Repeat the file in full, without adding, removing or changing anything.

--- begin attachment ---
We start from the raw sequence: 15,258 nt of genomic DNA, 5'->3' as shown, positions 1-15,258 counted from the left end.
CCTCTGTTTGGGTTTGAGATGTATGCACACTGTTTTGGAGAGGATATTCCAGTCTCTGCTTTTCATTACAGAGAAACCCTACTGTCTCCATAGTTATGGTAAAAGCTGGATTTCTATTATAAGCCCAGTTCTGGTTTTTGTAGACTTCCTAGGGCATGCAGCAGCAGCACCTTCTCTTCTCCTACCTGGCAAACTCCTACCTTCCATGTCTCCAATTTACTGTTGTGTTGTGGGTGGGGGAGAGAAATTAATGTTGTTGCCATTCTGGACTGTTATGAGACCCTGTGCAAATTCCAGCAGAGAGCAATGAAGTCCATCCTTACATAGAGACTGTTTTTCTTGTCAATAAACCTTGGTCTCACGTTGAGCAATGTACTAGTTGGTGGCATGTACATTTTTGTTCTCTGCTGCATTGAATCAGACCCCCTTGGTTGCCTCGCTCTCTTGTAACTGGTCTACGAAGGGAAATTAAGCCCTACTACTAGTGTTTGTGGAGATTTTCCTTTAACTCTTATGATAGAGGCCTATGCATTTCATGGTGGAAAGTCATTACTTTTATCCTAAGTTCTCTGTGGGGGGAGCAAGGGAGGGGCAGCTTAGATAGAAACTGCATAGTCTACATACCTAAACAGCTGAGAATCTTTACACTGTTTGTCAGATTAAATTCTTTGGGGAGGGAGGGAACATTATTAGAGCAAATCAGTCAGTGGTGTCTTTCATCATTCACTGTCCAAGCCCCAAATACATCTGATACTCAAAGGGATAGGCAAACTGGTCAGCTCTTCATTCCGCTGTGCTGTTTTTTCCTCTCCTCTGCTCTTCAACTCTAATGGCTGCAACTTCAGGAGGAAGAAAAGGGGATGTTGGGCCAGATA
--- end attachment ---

We start from the raw sequence: 15,258 nt of genomic DNA, 5'->3' as shown, positions 1-15,258 counted from the left end.
CCTCTGTTTGGGTTTGAGATGTATGCACACTGTTTTGGAGAGGATATTCCAGTCTCTGCTTTTCATTACAGAGAAACCCTACTGTCTCCATAGTTATGGTAAAAGCTGGATTTCTATTATAAGCCCAGTTCTGGTTTTTGTAGACTTCCTAGGGCATGCAGCAGCAGCACCTTCTCTTCTCCTACCTGGCAAACTCCTACCTTCCATGTCTCCAATTTACTGTTGTGTTGTGGGTGGGGGAGAGAAATTAATGTTGTTGCCATTCTGGACTGTTATGAGACCCTGTGCAAATTCCAGCAGAGAGCAATGAAGTCCATCCTTACATAGAGACTGTTTTTCTTGTCAATAAACCTTGGTCTCACGTTGAGCAATGTACTAGTTGGTGGCATGTACATTTTTGTTCTCTGCTGCATTGAATCAGACCCCCTTGGTTGCCTCGCTCTCTTGTAACTGGTCTACGAAGGGAAATTAAGCCCTACTACTAGTGTTTGTGGAGATTTTCCTTTAACTCTTATGATAGAGGCCTATGCATTTCATGGTGGAAAGTCATTACTTTTATCCTAAGTTCTCTGTGGGGGGAGCAAGGGAGGGGCAGCTTAGATAGAAACTGCATAGTCTACATACCTAAACAGCTGAGAATCTTTACACTGTTTGTCAGATTAAATTCTTTGGGGAGGGAGGGAACATTATTAGAGCAAATCAGTCAGTGGTGTCTTTCATCATTCACTGTCCAAGCCCCAAATACATCTGATACTCAAAGGGATAGGCAAACTGGTCAGCTCTTCATTCCGCTGTGCTGTTTTTTCCTCTCCTCTGCTCTTCAACTCTAATGGCTGCAACTTCAGGAGGAAGAAAAGGGGATGTTGGGCCAGATA